Prof. J.K. Vermunt, Prof. M.A.L.M. Van Assen & Dr J. Mulder
On October 6th, 2017, Florian Böing-Messing defended his thesis entitled
There are often reasons to expect certain relations between the variances of multiple populations. For example, in an educational study one might expect that the variance of students’ performances increases or decreases across grades. Alternatively, it might be expected that the variance is constant across grades. Such expectations can be formulated as equality and inequality constrained hypotheses on the variances of the students’ performances. In this dissertation we develop automatic (or default) Bayes factors for testing such hypotheses. The methods we propose are based on default priors that are specified in an automatic fashion using information from the sample data. Hence, there is no need for the user to manually specify priors under competing (in)equality constrained hypotheses, which is a difficult task in practice. All the user needs to provide is the data and the hypotheses. Our Bayes factors then indicate to what degree the hypotheses are supported by the data and, in particular, which hypothesis receives strongest support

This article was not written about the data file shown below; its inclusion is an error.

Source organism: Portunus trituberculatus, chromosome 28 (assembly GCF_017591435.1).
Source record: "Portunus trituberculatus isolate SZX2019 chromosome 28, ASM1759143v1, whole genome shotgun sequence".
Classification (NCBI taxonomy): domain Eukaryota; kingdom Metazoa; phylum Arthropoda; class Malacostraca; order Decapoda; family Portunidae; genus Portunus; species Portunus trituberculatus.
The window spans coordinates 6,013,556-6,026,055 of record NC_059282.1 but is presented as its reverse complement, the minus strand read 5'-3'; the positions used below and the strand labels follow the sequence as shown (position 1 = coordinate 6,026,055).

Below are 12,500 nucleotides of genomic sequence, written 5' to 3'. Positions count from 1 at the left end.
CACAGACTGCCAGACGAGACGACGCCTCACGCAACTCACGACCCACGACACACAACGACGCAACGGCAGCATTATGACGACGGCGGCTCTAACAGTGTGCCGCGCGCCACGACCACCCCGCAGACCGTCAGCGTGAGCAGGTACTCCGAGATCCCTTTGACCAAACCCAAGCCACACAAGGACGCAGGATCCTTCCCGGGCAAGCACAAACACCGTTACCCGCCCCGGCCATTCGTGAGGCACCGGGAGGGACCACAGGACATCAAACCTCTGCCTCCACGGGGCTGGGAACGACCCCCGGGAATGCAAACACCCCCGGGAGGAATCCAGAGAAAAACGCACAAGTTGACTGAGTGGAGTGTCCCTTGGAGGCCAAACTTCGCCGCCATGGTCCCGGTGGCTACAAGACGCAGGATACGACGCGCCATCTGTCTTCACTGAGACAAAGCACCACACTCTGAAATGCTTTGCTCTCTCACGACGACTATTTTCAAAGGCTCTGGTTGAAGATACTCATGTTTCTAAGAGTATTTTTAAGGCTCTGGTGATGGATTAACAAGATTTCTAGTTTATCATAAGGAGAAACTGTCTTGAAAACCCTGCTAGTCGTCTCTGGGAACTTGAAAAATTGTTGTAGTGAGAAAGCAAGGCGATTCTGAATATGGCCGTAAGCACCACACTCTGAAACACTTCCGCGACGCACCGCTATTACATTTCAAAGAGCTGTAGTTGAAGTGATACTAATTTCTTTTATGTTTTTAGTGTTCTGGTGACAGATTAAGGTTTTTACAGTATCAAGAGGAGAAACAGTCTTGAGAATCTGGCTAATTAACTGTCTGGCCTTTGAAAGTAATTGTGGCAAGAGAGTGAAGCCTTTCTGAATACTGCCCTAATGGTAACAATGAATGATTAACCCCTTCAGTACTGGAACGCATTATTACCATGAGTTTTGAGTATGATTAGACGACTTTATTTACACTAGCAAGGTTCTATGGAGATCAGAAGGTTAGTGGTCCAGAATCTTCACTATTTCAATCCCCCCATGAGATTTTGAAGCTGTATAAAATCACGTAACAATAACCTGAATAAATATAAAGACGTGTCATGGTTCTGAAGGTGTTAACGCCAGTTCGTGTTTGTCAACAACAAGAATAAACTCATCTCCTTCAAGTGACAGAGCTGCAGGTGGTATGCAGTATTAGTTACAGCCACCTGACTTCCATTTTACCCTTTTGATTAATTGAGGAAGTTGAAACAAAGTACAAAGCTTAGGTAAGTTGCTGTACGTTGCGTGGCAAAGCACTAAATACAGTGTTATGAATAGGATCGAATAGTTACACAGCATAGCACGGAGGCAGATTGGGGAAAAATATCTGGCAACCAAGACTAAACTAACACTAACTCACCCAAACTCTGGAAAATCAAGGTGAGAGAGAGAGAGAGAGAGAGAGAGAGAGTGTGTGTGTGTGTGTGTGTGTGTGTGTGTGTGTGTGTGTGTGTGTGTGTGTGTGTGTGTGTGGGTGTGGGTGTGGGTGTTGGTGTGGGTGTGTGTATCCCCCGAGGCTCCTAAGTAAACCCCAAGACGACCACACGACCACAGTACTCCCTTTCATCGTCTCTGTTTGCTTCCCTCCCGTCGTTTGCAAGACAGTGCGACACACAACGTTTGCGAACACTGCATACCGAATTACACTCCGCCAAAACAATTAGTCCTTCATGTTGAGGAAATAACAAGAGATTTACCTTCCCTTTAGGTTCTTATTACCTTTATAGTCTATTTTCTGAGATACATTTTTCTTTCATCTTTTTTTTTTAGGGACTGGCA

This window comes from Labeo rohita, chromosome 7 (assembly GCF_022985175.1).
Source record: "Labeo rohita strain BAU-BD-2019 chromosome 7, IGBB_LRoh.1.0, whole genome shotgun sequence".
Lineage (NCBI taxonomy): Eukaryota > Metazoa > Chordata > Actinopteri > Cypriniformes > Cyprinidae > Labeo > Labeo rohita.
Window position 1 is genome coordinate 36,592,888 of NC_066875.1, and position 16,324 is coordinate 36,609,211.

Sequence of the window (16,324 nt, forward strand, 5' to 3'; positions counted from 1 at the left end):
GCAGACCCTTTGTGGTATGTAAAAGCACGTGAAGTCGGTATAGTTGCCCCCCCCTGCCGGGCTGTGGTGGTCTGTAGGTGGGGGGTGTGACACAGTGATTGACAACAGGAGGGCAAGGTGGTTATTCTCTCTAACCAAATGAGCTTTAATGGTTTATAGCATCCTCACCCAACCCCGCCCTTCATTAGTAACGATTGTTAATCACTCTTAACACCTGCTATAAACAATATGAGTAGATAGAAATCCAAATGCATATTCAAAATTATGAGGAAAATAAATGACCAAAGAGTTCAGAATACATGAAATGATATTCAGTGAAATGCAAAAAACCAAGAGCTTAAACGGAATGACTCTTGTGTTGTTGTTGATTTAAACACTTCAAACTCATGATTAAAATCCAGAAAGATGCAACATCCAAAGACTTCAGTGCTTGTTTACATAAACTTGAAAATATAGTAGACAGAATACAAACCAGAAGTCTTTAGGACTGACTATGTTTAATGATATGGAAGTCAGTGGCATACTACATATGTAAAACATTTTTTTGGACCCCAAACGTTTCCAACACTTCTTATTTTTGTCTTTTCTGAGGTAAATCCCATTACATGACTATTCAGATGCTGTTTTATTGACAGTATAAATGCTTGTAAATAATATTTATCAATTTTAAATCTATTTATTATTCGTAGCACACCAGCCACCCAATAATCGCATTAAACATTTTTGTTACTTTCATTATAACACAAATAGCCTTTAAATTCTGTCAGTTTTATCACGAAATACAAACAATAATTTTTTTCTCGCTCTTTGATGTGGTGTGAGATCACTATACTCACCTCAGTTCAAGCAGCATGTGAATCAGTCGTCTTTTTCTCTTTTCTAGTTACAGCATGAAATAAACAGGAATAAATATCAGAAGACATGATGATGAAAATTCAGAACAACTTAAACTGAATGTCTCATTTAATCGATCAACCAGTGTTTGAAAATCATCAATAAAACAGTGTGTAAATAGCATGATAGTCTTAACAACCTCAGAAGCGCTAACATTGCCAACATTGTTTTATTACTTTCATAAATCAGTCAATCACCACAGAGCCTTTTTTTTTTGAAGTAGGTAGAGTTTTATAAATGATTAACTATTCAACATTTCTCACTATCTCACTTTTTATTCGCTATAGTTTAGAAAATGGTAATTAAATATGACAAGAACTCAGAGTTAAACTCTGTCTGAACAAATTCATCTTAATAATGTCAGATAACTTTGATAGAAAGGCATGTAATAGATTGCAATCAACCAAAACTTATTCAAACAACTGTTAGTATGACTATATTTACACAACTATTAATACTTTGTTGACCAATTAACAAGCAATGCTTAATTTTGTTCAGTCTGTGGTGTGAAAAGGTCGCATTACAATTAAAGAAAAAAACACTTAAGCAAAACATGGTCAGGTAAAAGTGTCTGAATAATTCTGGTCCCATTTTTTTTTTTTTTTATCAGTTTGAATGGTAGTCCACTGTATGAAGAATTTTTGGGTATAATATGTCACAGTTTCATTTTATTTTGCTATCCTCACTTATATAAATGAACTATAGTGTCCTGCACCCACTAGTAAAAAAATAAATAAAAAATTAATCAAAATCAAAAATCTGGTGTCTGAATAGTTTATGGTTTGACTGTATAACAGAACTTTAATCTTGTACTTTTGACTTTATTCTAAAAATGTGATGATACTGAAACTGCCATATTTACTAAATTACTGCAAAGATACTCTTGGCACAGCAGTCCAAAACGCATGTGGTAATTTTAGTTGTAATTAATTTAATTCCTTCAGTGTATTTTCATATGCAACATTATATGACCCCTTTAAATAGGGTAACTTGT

Testing order-constrained hypotheses on variance components
When investigating differences between groups of people or between time points of the same individual, researchers generally focus on comparing the means. In order to fully understand the differences between groups or time points, however, it is also necessary to compare the degree of heterogeneity across groups or time points. Statistical tools for comparing variances, which capture the heterogeneity in a population, are either unavailable or underdeveloped. The goal of this project is to develop statistical procedures for comparing parameters for three well-known rsearch applications. The procedures will be implemented in user-friendly software.